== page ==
The extraordinary and outrageous memoir from award-winning writer and actor Rupert Everett.
They say that sometimes ghosts don't realise they're dead and wander around screaming because no one is paying them any attention. Well, in show business you may have been dead five years before you finally twig. You howl around the corridors of power while the elect march straight through. Then one day you catch yourself in a mirror and there is nothing looking back.
In his highly anticipated third memoir, Rupert Everett tells the story of how he set out to make a film of Oscar Wilde's last days, and how that ten-year quest almost destroyed him. (And everyone else.)
Travelling across Europe for the film, he weaves in extraordinary tales from his past, remembering wild times, freak encounters and lost friends. There are celebrities, of course. But we also meet glamorous but doomed Aunt Peta, who introduces Rupert (aged three) to the joys of make-up. In '90s Paris, his great friend Lychee burns bright, and is gone. While in '70s London, a 'weirdly tall, beyond size zero' teenage Rupert is expelled from the Central School of Speech and Drama.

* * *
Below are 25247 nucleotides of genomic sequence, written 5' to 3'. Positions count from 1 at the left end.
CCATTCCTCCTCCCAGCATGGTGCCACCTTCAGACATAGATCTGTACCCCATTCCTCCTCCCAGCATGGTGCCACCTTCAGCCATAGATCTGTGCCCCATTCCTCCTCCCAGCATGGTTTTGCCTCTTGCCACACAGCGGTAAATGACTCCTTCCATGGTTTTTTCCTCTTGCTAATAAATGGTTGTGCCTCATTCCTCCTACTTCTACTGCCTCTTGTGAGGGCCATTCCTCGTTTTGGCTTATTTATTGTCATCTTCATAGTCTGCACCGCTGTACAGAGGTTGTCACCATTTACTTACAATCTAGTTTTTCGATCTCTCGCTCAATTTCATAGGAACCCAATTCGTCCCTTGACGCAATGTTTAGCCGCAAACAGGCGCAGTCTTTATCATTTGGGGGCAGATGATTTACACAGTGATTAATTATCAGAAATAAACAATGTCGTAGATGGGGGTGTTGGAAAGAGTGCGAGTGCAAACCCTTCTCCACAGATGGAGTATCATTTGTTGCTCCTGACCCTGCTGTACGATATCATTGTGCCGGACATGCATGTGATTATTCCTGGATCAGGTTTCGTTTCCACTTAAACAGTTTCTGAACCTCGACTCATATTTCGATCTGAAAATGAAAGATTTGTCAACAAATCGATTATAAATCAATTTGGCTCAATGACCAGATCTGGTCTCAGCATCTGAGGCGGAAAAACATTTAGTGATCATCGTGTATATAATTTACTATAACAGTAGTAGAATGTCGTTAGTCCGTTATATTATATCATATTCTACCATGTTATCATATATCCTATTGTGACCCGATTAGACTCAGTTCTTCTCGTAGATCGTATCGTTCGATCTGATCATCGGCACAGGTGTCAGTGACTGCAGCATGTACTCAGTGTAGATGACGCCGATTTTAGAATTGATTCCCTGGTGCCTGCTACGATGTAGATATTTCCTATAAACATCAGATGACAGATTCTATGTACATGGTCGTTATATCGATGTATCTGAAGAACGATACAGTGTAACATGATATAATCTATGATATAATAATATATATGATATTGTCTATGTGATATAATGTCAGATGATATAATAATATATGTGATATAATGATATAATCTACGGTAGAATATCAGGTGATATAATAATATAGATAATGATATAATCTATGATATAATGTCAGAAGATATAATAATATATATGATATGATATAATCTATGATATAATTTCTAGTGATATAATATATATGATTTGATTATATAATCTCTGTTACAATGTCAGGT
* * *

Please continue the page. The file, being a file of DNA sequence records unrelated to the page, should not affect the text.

Unflinchingly honest and hugely entertaining, To the End of the World offers a unique insight into the 'snakes and ladders' of filmmaking. It is also a soulful and thought-provoking autobiography from one of our best-loved and most talented actors and writers.
Rupert Everett shot to fame with the film Another Country in 1984 and has been a hugely successful actor and writer for many years. His films include The Madness of King George III; My Best Friend's Wedding; Shrek II and III; Shakespeare in Love and St Trinian's. His first memoir, Red Carpets and Other Banana Skins, was a Sunday Times bestseller and its sequel, Vanished Years, won the Sheridan Morley Prize for Biography. His film of Oscar Wilde's last years, The Happy Prince, was released in 2018 to widespread acclaim.